There’s Something About Mary
There’s Something About Mary is crude, vulgar, reprehensible, and probably a threat to the American way of life — in a word, hilarious. Directed by Rhode Island brothers Bobby and Peter Farrelly, the disreputable auteurs who made Dumb and Dumber and Kingpin, the movie pours two unstable elements into the same flask: romantic comedy and gross-out humor. The Farrellys’ next genre should be the tearjerker — I’d love to see what they’d do with The Horse Whisperer. (Think of the poignant drama as Kristin Scott Thomas in her high heels slips on cow flop…)
Cameron Diaz is Mary, the Farrellys’ (and many other guys’) ideal woman: a looker who’s compassionate, down to earth, and looking for “a paunchy guy who likes golf and beer.” She hasn’t had much luck holding onto a guy, though, and in the film’s 1985 opening sequence we learn why: Her brother Warren (W. Earl Brown) is retarded¹ and tends to scare people away. For Mary, this is just as well: If a guy can’t deal with Warren, she doesn’t want to deal with the guy.
One guy who gets along with Mary and Warren is Ted (Ben Stiller), a pimply dweeb with braces in 1985. Touched by Ted’s well-meaning (if ineffectual) defense of Warren against a bully, Mary asks him to the prom — which leads to an escalating series of mishaps, some of which haven’t been revealed in the trailer, so I won’t spoil them. Cut to 1998: Ted, now a freelance writer, is still haunted by the memory of Mary (and the events of the aborted prom night). He won’t be able to get over her until he finds out what she’s doing now, so he hires sleazo private eye Pat Healy (Matt Dillon) to track her down in Miami. Pat, who is paunchy and likes beer, takes one look at Mary and decides to take up golf.
The movie is shrewdly cast. If Ben Stiller hadn’t proved in Flirting with Disaster that he’s willing to look like a hapless dork, he certainly proves it here. Hardly a scene goes by that he’s not beaten, humiliated, and generally degraded — he’s a great sport, like Woody Harrelson in the better scenes in Kingpin (a much less successful Farrelly effort). Matt Dillon demolishes what’s left of his teen-idol image from the ’80’s; he spends half the movie in ugly fake choppers. His performance is even funnier if you caught Wild Things, where he played another kind of sap in the middle of a Miami triangle. Diaz, as always, is a fresh and stabilizing presence; her beauty is an effective counterpoint to all the grossness.
But if There’s Something About Mary is a hit — and it deserves to be — W. Earl Brown may become an unlikely star. Brown has been around the margins of other movies, most memorably as Kenny, Courteney Cox’s doomed cameraman in Scream, but here, convincingly playing the cheerful (and sometimes violent) Warren, he breaks out and steals the movie. One Warren scene near the beginning — it involves Ted and a baseball — made me laugh so hard I got lightheaded. Brown makes you laugh with Warren, not at him, and the humor in his character comes from how others react to him (and what he does to them). It’s not long before he wins the audience over completely; he’s the best movie hero of the summer.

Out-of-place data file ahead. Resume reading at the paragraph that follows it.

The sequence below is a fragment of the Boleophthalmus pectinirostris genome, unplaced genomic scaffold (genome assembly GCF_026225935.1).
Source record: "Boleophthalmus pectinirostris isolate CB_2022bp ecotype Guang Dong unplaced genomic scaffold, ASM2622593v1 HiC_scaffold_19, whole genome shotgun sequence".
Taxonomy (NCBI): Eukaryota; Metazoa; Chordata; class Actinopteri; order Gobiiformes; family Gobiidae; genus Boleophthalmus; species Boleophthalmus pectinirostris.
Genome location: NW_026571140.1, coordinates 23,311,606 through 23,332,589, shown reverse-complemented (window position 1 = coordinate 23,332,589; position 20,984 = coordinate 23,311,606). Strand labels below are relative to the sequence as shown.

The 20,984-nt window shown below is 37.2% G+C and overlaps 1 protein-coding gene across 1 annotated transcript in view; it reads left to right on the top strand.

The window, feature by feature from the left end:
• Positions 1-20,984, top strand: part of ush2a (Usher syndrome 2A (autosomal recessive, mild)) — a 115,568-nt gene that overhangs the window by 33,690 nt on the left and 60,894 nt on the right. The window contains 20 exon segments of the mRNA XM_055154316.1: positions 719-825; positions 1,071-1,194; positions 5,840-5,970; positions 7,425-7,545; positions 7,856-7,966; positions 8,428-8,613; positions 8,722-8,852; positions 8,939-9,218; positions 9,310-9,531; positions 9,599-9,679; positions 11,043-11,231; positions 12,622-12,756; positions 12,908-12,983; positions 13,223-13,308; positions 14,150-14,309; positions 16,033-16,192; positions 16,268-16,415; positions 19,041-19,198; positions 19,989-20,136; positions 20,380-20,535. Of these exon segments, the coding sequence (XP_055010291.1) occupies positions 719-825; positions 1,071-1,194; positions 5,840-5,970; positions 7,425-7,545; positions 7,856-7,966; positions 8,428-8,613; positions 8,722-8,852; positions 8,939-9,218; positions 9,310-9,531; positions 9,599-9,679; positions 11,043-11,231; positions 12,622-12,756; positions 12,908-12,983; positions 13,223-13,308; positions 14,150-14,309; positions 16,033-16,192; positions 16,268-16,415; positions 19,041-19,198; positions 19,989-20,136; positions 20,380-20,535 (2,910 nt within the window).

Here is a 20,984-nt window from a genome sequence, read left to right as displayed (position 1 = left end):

A movie like this is difficult to review, because you have to suggest how funny it is without actually explaining why (and thus spoiling the jokes). There’s a vicious little dog, as you’ve seen in the ads, but the Farrellys wisely don’t overwork him — and the jokes always go a step or two further than what you saw in the trailer. There’s a certain heartlessness in the Farrellys’ approach to gross-out humor, but this time there’s some heart, too. When Mary is shown working with retarded people like her brother, the scene is more natural and compassionate than you’d expect from a movie like this. In fact, in this comedy, it’s mostly the “normal” people who are ugly, stupid, and laughable. Very laughable.
The Farrellys stir up the two genres in the flask, and the result is its own genre: the gross-out romance. They already did the gross-out road movie and the gross-out sports movie; Mel Brooks has done the gross-out Western (Blazing Saddles) and Peter Jackson has done the gross-out horror movie (Dead Alive), so I suggest the Farrellys turn their comedic focus to the gross-out blockbuster. For example, wouldn’t Armageddon have been better if one of the heroes had farted in his space suit just once? Or if Godzilla had the runs? Or if Mulder had leaned in to kiss Scully, only to see a big, whistling booger hanging from her nose?
¹We would say “mentally challenged” now, but I apologetically leave the 1998 language as is, as reflective of the time.